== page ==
Adding a speaker to PocketC.H.I.P. is a great way to start extending its hardware. Jose, one of the NTC electrical engineers, completed the hack in about 5 minutes and got everyone in the office excited about adding a speaker to their PocketC.H.I.P.s.
Modifying a new computer with custom circuitry and solder might seem intimidating or risky, but this project is accessible to everyone. Parts cost around $5.00 and should take about 30 minutes to build if you’re a beginner. If you get stuck or have questions, make sure to post them in our forums and be as detailed as possible.
All of the parts used in this project are fairly easy to source, but below you’ll find direct links to what we used in the project.
- 30AWG wire, often called “wire wrap.” Wire wrap comes in spools and pre-cut lengths. While buying a spool may seem like a more cost effective purchase, cutting and stripping these tiny gauge wires can be difficult. If you don’t want to buy an expensive wire stripper, buying pre-cut lengths of wire wrap wire is a decent alternative. Here’s another source.
- 8Ω speaker – since the speaker needs to fit inside the PocketC.H.I.P. enclosurer, look for a small diameter speaker ~23mm.
- 3W Amplifier – Jose suggests using this 3W amplifier to keep things simple.
- Kapton tape – if you don’t have kapton tape, masking tape or electrical tape are decent replacements for this application.
- Soldering iron & lead free solder
- Hot glue gun & glue
- Needle nose pliers
- Wire cutters
- Wire stripper – you’ll need a good pair to strip 30 AWG wire wrap wire. An alternative is to buy pre-cut lengths of wire wrap. See the parts section for a recommendation.
1. Prepare PocketC.H.I.P.
Make sure that PocketC.H.I.P. is turned off, then carefully remove C.H.I.P. from PocketC.H.I.P.. Flip PocketC.H.I.P. around and remove the plastic frame that surrounds the perimeter of the screen. Finally, remove the back of the case by pressing the tabs above the screen and on either side of the Home/Power button.
Note: If this is your first time using PocketC.H.I.P., you will find the docs a helpful, handy resource.
2. Disconnect the Battery
Place PocketC.H.I.P. screen-down on a non-marking surface and locate the battery connector on the left side of the board.
Grip the white plastic JST connector with needle nose pliers and gently pull away from the off-white connector that’s soldered to the board.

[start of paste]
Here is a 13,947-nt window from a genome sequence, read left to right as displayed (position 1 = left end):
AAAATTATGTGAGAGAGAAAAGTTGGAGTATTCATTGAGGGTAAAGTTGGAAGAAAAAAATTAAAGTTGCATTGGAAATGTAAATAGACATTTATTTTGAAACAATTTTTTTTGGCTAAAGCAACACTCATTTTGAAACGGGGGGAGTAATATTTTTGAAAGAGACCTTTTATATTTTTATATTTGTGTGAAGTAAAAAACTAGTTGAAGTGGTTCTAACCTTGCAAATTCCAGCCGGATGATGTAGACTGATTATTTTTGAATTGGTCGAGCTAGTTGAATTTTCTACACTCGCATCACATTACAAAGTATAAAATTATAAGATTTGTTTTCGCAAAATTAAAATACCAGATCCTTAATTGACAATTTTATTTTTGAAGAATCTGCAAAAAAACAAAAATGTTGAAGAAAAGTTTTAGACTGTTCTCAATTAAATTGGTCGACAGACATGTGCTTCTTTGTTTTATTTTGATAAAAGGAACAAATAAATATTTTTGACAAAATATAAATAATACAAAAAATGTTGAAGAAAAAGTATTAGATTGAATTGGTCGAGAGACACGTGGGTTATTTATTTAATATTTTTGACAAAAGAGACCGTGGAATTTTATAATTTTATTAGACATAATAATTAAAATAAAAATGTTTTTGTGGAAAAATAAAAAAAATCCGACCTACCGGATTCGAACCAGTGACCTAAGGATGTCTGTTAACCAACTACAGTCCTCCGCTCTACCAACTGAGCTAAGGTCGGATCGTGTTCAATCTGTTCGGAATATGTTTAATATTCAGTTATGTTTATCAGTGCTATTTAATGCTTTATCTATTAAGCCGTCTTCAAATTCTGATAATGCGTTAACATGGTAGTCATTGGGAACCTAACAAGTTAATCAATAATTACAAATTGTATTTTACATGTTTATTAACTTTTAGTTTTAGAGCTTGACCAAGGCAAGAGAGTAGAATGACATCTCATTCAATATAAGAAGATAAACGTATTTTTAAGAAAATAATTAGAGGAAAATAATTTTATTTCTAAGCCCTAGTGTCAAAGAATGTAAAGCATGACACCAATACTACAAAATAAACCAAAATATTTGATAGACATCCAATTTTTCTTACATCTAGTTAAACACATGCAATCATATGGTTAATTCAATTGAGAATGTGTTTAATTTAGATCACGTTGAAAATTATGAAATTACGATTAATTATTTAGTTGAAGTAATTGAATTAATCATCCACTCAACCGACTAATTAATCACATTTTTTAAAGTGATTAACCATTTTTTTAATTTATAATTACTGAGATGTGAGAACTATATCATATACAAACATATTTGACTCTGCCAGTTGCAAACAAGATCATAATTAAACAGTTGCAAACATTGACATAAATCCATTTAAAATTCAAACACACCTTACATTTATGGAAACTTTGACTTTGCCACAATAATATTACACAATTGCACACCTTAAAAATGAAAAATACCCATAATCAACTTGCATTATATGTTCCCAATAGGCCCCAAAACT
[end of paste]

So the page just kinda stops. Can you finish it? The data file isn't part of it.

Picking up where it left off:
Warning! Pull on the plastic connectors, not on the wires!
3. Protect Exposed PocketC.H.I.P. Electronics
Cut a small length of Kapton tape and adhere it over the components on the left side of PocketC.H.I.P.. This is done to prevent electrical shorting between exposed solder pads on PocketC.H.I.P. and the amplifier.
Note: If you don’t want to buy an entire roll of Kapton tape, masking tape or electrical tape are decent replacements –at least for this application. Do not use duct tape.
4. Hot Glue the Amp to PocketC.H.I.P.
Test fit the amplifier without glue first. Orient the amplifier so that it’s near the components you just taped over, but leave some room away from PocketC.H.I.P.’s edge to provide clearance for the case to close snugly. Also make sure that the audio input pads are located closer to the PocketC.H.I.P. header pins –see the image above.
Once you’ve determined the proper placement, put a blob of hot glue on the underside of of the amplifier and press it into PocketC.H.I.P..
5. Solder Power & Ground Between PocketC.H.I.P. & the Amp
We recommend soldering wires to the side of PocketC.H.I.P.’s male header pin and below the plastic shroud. This ensures that C.H.I.P. will connect to PocketC.H.I.P. without wire obstructions.
Solder the GND pad on PocketC.H.I.P. to the – pad near the 5V pad on the amplifier.
Next, solder the VCC-5V pad on PocketC.H.I.P. to the 5V + pad on the amplifier.
Note: If you’ve never soldered before, check out this helpful soldering comic book.
6. Solder Audio Lines Between PocketC.H.I.P. & the Amp
- Solder the PocketC.H.I.P. HPL pad to the amplifier’s L pin.
- Solder the PocketC.H.I.P. HPCOM pad to the ⊥ pin.
- Solder the PocketC.H.I.P. HPR pad to the amp’s R pin.
Once that’s done, all that’s left is to solder the speaker to the amp.
7. Solder the Speaker to the Amplifier
Connect the speaker to the amplifier using two more wires. Remember you’ll need to shove all the wire inside the PocketC.H.I.P. enclosure, so don’t use more wire than you absolutely need.
Note: A trick we figured out while writing this project is that it’s much easier to glue the speaker in place before you attempt to solder to the speaker.
Solder the amplifier R- pad to the speaker terminal marked with a – and the amplifier R+ pad to the other terminal. Of course, if you want to have stereo sound, you’ll need to wire up a second speaker and attach it to the L+ and L- pads on the amp.
At this point, go ahead and reattach the front and back of the enclosure and insert C.H.I.P. into the back of PocketC.H.I.P..
8. Volume Control
Once you’ve reassembled the enclosure, power on PocketC.H.I.P. and test out your speaker by running PICO-8. You should hear 8-bit audio as soon as you load PICO-8. To adjust the volume, go to the settings menu from the home screen and move the volume slider to the desired output level.
If you want to use headphones with PocketC.H.I.P. and not have audio playback over the speaker, open the Terminal application on the homescreen. Then type in alsamixer and press enter. You’ll see a screen, like the one shown below.
Use the arrow keys and select Left Mix and press the m button on your keyboard. This will toggle the speaker off. To enable the speaker output, follow the same method you used to mute the speaker. To exit alsamixer, simply press the ESC key.
This is only the second of many PocketC.H.I.P. hardware hacks (remember PockulusC.H.I.P.). Make sure your hardware hacking plans for PocketC.H.I.P. over on the forum. We can’t wait. Happy hardware hacking!